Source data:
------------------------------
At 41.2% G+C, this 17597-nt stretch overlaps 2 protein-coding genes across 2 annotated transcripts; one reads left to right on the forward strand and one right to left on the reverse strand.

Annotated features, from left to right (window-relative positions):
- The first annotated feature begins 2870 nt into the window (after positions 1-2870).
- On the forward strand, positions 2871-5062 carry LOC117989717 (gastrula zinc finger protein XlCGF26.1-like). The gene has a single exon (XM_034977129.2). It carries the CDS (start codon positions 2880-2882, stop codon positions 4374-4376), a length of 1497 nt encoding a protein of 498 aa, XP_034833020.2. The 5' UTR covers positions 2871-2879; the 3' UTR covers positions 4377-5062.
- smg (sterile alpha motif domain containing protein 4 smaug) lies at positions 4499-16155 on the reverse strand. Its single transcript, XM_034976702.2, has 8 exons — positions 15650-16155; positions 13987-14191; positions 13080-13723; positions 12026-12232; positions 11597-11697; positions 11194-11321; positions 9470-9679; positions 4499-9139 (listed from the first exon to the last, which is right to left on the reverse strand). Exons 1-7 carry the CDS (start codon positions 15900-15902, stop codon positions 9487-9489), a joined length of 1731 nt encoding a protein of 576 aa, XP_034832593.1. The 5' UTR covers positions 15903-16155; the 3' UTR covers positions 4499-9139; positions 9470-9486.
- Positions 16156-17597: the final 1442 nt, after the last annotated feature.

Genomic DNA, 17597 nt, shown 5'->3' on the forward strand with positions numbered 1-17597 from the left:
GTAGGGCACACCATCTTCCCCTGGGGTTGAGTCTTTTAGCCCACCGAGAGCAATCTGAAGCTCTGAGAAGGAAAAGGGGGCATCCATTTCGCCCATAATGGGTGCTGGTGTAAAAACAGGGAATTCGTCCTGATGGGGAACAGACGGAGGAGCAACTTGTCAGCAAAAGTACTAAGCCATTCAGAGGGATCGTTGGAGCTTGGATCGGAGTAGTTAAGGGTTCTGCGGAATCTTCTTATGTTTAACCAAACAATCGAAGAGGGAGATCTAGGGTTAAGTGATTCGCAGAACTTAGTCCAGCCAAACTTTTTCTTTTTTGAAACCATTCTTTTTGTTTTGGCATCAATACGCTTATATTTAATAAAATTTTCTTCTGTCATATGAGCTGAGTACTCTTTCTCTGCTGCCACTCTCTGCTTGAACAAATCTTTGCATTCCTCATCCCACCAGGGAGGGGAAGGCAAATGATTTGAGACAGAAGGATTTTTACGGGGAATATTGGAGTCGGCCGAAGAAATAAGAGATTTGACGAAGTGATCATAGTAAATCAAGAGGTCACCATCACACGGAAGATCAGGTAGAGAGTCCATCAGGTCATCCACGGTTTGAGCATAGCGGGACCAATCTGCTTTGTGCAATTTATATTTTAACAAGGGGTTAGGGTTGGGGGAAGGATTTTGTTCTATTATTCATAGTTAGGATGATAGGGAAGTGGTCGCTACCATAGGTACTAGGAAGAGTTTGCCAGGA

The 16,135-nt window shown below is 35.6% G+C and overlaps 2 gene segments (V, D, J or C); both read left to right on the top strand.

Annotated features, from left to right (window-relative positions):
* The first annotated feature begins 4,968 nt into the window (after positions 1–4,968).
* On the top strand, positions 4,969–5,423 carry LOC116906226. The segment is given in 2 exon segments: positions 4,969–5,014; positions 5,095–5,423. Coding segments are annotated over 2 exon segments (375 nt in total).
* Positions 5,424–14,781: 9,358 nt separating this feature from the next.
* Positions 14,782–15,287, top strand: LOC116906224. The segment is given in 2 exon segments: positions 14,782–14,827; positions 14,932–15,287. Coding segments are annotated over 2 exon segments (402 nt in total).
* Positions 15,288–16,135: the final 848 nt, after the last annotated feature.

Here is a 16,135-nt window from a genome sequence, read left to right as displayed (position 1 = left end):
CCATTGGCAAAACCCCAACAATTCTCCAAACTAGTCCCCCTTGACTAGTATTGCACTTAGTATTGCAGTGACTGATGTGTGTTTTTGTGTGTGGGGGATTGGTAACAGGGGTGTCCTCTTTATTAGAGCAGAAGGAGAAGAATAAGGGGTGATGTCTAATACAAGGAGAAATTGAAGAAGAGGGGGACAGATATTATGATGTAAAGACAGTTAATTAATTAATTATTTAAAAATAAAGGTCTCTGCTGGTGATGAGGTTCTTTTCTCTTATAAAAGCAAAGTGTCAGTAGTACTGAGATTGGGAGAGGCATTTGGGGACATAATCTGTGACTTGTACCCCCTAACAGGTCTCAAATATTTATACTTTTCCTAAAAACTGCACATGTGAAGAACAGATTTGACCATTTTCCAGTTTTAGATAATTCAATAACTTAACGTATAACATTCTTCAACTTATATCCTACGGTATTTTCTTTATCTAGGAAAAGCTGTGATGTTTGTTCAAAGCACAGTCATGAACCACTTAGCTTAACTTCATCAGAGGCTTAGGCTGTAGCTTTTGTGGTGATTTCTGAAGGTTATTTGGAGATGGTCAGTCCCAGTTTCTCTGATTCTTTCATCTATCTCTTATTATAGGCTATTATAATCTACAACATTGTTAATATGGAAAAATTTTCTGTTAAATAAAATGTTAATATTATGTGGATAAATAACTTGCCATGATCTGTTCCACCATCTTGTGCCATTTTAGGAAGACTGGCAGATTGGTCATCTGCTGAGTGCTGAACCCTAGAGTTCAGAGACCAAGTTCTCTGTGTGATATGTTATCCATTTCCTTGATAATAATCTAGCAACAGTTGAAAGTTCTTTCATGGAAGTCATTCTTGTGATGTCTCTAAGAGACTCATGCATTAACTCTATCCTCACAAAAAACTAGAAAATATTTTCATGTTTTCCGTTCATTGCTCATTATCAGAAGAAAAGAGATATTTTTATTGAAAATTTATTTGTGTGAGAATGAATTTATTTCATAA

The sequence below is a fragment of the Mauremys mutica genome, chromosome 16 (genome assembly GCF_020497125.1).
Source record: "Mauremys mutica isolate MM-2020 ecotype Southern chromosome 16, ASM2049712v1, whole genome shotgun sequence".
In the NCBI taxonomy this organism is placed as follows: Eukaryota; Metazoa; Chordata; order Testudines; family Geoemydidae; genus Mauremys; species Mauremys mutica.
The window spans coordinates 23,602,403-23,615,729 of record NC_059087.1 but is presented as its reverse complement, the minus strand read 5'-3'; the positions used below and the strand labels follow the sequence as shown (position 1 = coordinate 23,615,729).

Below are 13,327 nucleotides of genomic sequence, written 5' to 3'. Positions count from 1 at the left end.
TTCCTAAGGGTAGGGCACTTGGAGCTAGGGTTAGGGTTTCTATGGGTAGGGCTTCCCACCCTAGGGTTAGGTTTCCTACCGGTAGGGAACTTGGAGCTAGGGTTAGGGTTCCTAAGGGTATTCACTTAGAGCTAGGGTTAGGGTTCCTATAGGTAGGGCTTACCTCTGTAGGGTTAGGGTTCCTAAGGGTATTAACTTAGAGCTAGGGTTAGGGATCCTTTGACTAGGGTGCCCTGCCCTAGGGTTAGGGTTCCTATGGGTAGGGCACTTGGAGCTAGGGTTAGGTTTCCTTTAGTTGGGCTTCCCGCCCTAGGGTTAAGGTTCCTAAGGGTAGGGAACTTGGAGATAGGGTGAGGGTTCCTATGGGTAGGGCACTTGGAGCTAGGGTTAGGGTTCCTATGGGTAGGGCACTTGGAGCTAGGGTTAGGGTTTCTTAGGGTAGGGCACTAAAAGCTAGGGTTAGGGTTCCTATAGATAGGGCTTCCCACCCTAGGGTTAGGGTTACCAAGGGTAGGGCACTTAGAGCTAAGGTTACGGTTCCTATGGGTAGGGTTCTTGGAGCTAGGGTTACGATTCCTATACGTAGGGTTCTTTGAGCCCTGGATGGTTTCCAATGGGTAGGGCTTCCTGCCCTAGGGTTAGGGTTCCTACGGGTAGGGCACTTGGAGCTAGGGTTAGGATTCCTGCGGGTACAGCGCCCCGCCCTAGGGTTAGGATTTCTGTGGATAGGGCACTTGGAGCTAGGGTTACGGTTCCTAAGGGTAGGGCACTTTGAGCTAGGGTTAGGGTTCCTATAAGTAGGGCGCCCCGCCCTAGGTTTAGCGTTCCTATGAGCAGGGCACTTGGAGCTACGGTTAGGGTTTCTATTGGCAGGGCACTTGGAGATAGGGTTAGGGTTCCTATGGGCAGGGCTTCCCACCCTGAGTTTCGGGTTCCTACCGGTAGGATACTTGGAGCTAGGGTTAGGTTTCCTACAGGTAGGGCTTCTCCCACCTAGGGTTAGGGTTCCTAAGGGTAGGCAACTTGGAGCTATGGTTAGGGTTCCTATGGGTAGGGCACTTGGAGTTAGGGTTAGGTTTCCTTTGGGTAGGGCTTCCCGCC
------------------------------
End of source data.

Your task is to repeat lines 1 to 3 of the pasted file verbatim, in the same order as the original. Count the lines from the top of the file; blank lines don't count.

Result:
At 41.2% G+C, this 17597-nt stretch overlaps 2 protein-coding genes across 2 annotated transcripts; one reads left to right on the forward strand and one right to left on the reverse strand.

Annotated features, from left to right (window-relative positions):
- The first annotated feature begins 2870 nt into the window (after positions 1-2870).